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Which Credit Card Should You Pay Off First?

You can tackle high-interest rates or high balances. Here's what to expect when you take either approach

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En español | When it comes to credit card payment strategies, it's not always so easy to determine which debt to pay first.

Most financial experts will suggest paying off credit cards with the highest interest rates first.

See also: Should you use savings to pay off credit card debt?

Personally, I don't subscribe to this well-intentioned advice, mainly because it clearly doesn't work for most people. If it worked, we wouldn't have millions of individuals and families who are following this advice still deep in debt.

One big problem with the standard "pay down your high-rate debt first" advice is that you barely see your balances budge. That's terribly disheartening for most consumers month after month. Imagine paying $200 a month on a $5,000 credit card bill and then seeing a statement indicating that your balance only shrank by $30, because $170 went to interest charges.

When most people see this, it saps their motivation to keep paying off their debts because they don't see substantial progress.

debt challenge which credit card to pay off first, cut up cards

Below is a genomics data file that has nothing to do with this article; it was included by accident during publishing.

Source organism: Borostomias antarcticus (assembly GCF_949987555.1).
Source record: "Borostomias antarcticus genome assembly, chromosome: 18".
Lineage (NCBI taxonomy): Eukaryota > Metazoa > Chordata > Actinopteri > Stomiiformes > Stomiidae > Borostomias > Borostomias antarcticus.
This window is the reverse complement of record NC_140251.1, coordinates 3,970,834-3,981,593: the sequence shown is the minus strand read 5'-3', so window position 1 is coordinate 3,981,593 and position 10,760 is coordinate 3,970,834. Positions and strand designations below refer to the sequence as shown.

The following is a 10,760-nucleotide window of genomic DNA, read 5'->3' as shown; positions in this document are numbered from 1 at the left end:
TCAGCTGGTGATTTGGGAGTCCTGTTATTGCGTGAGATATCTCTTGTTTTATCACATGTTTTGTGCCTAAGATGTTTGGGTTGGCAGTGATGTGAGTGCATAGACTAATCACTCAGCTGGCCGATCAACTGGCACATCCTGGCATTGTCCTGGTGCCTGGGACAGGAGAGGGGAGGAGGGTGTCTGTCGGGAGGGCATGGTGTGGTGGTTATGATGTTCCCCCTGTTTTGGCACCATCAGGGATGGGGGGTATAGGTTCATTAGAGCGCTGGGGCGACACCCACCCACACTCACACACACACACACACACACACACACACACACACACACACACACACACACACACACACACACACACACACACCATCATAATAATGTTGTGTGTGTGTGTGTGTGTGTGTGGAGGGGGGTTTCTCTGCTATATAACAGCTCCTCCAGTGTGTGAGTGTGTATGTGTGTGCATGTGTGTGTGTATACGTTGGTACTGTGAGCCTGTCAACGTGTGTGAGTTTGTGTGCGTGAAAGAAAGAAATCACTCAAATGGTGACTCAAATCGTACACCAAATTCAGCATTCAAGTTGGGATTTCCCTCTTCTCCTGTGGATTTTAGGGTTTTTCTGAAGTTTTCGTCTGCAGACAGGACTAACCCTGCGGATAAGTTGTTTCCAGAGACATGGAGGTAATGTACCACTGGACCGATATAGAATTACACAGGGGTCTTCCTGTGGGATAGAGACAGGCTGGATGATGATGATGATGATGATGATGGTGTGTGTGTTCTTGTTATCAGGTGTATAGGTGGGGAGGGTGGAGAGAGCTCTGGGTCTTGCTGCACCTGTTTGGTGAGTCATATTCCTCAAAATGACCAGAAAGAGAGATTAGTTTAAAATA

— Photo by: Walker and Walker/Getty Images

I remember when I had $100,000 in credit card debt back in 2001. I negotiated with my credit card companies and asked for, and received, lower interest rates on nearly all my credit cards. At one point, none of my cards carried an interest rate above 6.9 percent. In fact, several cards had zero interest, while others were at 2.9 percent or 4.9 percent. In short, I wasn't bothered at all by my interest rates, because they were very manageable.
What did bother me, however, was that my cards all had high dollar balances. Because I'd been an overspender, I was maxed out on many credit cards, and those cards that weren't maxed out were approaching their limits.

Imagine my angst when I had the nerve to go out to dinner at some fancy New York restaurant. Despite the risk of public embarrassment, I'd plunk down a credit card to pay for the bill and then had to cross my fingers — and say a silent prayer — in the hopes that the card would be approved!

Next: Going after cards with high interest rates. >>

When personal finance gurus advise you to pay off high interest rate debt first, they assume that:

  • the interest rates on your credit card are high
  • you are bothered by your credit card interest rates
  • this strategy is the fastest route to paying off your debts
  • you'll save the most amount of money by using this technique

Unfortunately, for scores of those who are deep in debt, these suppositions are flat-out wrong. Here's why.
As of June 2011, the prime rate in the United States stood at 3.25 percent. Consequently, people with good credit are now paying an average of 10.8 percent for low-interest cards, while the typical credit card with a variable interest rate currently averages 14.4 percent, according to By comparison, the prime rate peaked at 21.5 percent in December 1980, and in the mid-1980s, credit card interest rates averaged a record 18.75 percent.
So even though most financial advisers make the erroneous assumption that all consumers are upset about high interest rates, often that is not the case at all.